(This piece was originally written by Jack Watts, CEO – Bastion Collective and published by Marketing Magazine online)

According to the 2016 census there are 1.2 million people with Chinese ancestry living in Australia, a figure that has grown 115% since 2001 and shows no signs of slowing down. Of these 1.2m Chinese-Australians, only 25% were born here.

So who are these 1.2m local Chinese that represent about 5% of our total population?  They are younger and more educated than the average Australian – 60% of local Chinese are under the age of 35, while 42% are tertiary educated (compared to the Australian national average of 14 per cent). This is reflected in 37% of local Chinese being students, while 39% are working professionals. They are 69% female and most likely to live in Melbourne or Sydney.

For Australian businesses, the 1.2m Chinese-Australians that live here are just as important a consideration as the 1.4m Chinese that Tourism Australia says will visit our shores in 2018. In fact the two are linked. The Visiting Friends and Relatives tourist market is often here to visit their daughters, sons, nieces and nephews who study at one of our universities.

So why should Australian businesses care? Well, these communities can be extremely lucrative. They spend approximately $9bn on Education, $9.2bn on travel and ethnic-Australians (of which Chinese are one of the biggest segments) spend $18.7bn in Australian Retail. Not only are Chinese spending their money on Australian shores, but they are buying $100bn of Australian exports every year.

The question for most Australian businesses is how do I speak to these communities? The clear answer is that you don’t do it in English as 82% of Australian-Chinese do not speak English at home. To put that into perspective, most Australian brands spending millions on marketing campaigns automatically rule out 5% of the Australian population and another 1.4m tourists because they only communicate in English.

Chinese migrants aren’t consuming traditional Australian media nor are you likely to reach them on Facebook or Twitter. WeChat is the key channel to reach Chinese with 1 billion monthly active users globally and 3 million active monthly users in Australia. For those not familiar with WeChat, it is a Chinese super app, owned by one of China’s largest companies, Tencent, that essentially combines Facebook, Instagram, eBay, Uber, Amazon and just about every other app currently on your phone.

Most Chinese pay for every-day items using WeChat Pay and 10,000 Australian Stores and Restaurants have already caught on by adopting WeChat Pay as 59% of Australian Chinese are much more likely to buy from a shop that offers this service. Businesses can advertise themselves and deliver online services via WeChat official accounts meaning users rarely leave the app’s ecosystem. There’s not even a lag for getting paid because WeChat Pay allows local merchants to receive payments to their Australian accounts within a shorter time frame and at a lower transaction cost than credit cards. Australian businesses can expect to have more success in marketing their services to Chinese tourists and locals with the display of the familiar WeChat app logo at their physical or online store-front. It’s an easier experience for Chinese to shop and pay, and also provides them with the feeling of familiarity.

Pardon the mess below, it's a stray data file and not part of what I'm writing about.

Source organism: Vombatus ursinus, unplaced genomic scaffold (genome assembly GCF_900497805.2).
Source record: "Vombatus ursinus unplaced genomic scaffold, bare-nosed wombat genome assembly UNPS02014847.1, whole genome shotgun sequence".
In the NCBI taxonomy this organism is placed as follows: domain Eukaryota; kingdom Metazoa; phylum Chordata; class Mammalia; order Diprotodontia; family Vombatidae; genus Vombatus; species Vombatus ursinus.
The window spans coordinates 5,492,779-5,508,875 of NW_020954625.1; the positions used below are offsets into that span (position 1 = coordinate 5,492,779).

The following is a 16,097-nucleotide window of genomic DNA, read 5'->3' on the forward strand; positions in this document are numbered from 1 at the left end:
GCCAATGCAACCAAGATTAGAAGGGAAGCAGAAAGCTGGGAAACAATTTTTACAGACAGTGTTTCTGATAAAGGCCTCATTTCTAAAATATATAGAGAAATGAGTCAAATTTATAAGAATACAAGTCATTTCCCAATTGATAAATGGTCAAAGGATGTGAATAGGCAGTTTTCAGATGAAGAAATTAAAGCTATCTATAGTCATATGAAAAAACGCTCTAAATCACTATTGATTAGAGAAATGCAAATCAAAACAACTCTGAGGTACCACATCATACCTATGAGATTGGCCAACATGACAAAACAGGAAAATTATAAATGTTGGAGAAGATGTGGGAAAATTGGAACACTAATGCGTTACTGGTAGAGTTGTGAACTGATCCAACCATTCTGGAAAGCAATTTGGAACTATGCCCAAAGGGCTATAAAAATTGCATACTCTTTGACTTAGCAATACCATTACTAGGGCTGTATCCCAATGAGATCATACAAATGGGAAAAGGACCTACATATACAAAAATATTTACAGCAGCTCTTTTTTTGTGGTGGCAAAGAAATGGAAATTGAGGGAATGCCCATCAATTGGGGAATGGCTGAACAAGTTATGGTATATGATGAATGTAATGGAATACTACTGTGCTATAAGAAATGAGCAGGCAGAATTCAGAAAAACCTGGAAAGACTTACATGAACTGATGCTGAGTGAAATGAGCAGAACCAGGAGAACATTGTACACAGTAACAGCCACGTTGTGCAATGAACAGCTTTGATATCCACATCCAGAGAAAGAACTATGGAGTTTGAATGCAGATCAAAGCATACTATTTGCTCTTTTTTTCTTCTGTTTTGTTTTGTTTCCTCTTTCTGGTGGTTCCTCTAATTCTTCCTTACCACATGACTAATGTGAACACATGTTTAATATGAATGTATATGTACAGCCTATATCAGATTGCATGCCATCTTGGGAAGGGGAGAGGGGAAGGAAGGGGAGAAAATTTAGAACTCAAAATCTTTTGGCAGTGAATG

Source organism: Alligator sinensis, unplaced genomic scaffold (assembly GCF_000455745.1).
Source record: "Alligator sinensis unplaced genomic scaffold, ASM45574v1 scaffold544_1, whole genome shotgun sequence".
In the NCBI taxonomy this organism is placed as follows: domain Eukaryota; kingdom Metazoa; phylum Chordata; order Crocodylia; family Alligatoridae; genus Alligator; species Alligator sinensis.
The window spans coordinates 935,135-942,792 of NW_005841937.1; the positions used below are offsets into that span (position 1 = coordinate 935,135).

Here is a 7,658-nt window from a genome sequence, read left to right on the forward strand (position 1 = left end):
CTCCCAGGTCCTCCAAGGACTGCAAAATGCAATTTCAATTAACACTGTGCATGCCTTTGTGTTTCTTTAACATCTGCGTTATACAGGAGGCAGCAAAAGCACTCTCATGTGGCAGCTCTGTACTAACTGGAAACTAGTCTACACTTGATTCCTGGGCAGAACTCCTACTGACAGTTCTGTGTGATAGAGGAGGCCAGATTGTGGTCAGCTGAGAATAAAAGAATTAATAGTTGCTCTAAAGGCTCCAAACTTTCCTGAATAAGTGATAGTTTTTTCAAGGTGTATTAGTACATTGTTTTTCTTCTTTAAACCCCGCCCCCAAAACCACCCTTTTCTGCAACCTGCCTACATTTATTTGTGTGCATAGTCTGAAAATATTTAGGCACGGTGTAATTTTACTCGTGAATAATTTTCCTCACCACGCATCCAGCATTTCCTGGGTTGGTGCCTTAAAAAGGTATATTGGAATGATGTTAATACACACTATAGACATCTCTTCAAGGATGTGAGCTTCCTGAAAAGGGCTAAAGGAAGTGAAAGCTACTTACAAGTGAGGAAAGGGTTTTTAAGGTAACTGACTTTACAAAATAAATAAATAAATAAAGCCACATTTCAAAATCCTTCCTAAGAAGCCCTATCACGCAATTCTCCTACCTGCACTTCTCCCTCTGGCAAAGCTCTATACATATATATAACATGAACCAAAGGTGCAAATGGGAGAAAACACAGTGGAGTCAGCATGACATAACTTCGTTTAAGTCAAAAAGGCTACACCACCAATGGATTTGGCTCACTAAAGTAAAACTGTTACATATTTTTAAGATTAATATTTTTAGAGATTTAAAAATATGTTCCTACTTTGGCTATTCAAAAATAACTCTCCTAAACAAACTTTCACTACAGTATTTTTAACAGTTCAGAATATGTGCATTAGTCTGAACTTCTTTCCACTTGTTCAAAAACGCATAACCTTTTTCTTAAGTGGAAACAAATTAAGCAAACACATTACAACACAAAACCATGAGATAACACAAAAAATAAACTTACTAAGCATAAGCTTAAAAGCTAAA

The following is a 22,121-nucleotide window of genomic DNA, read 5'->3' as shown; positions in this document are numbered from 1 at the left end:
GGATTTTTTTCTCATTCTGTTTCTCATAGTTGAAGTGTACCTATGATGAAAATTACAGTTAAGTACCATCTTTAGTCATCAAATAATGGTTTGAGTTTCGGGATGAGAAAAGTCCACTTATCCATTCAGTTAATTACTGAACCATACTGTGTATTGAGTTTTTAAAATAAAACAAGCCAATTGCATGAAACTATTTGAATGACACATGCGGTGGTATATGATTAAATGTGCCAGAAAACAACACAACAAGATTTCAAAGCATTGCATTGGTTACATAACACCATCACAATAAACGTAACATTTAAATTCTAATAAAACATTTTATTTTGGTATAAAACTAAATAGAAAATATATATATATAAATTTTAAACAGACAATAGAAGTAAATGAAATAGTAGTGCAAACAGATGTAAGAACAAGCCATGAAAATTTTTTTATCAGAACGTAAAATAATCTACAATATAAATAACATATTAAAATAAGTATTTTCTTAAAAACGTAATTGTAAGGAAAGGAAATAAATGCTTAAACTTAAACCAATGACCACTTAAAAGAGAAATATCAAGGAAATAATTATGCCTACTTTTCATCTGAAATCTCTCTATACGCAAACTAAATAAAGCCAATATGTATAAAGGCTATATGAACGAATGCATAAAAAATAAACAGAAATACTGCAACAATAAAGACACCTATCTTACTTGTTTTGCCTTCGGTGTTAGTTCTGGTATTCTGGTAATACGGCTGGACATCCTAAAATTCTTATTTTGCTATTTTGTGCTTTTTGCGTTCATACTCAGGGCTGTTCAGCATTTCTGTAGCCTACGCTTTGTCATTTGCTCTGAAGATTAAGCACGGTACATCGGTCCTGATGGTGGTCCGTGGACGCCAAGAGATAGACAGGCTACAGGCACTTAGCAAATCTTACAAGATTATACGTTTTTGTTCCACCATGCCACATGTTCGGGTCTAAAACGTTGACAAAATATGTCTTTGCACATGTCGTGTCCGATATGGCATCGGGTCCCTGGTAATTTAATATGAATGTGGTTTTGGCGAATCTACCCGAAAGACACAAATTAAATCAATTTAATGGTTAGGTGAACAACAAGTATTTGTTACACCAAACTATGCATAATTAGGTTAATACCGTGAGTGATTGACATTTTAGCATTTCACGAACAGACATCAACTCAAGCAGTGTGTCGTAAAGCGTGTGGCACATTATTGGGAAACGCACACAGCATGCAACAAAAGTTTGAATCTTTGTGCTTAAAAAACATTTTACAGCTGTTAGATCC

What is clear is that if your business is not on WeChat, you are not talking to this incredibly lucrative market. Australian businesses need to wake up to this opportunity fast. WeChat is a good start, yet there are so many cultural nuances to this community meaning that brands need a clear and tailored approach. The local Chinese community is not one united, closed and cohesive community. It is in fact a hugely diversified group for whom a one-size-fits-all approach does not work.

Businesses need to be able to demonstrate cultural knowledge and cater to the different identities within the Chinese community. A recent study conducted by research and insights agency Bastion Latitude found that only 39% of Chinese migrants surveyed agree that Australian companies ‘understand their needs’, yet 66% of Chinese migrants state that they ‘would prefer to buy brands that show they understand the Chinese community’.

Of those surveyed, 51% of Chinese migrants stated that they would ‘like to see more Australian companies communicate in Mandarin’. Beyond creating in-language communications companies can also include references to Chinese culture in communications (e.g. use of Gold) and by recognising cultural events (e.g. Lunar New Year which 49% would like to see Australian companies celebrate). This doesn’t have to be an overt message but can simply act as a nod of understanding to Chinese culture.        

Some of Australia’s biggest companies and events have been getting on board. Bastion China, the marketing and communications arm of Bastion Collective has assisted Australian organisations to build a local Chinese presence, including the Royal Melbourne Show whereby at last year’s event they launched a first-of-its-kind WeChat event app to attract new local Chinese audiences in the lead up to Chinese Golden Week. Success indicators included raising awareness amongst the local Chinese community and driving traffic and ticket sales for the event. The WeChat channel gained over 1,800 followers in less than four weeks. In the first two days of the Show the Mini-Program app had over 634 unique users for an average time on site of 5 minutes and 38 seconds, with the demographic aged between 18-39 years old, reflecting the international student community. Other functions included daily event listings, the ability to create a favourite menu to build a list of attractions and events to see and do prior to arriving at the Show, detailed information on all activities, locations and an interactive map that could filter according to attraction or service (such as toilets or ATMs). The WeChat Mini-Program used a unique QR code scanned into WeChat for easy access to the Royal Melbourne Show WeChat account.

The influence and purchasing power of China within our region and within our country will only continue to grow at a rapid rate. If your business is not prepared for this, you need to be.

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Bastion Collective is the largest independent communications agency in Australia. We exist to be the Bastion of Australian Ingenuity. Our integrated agency network allows us to deliver simple, original and resourceful communications solutions to our clients' complex problems. Bastion Collective clients can use us for one specialist service or our entire integrated offering, delivered through one central point of contact.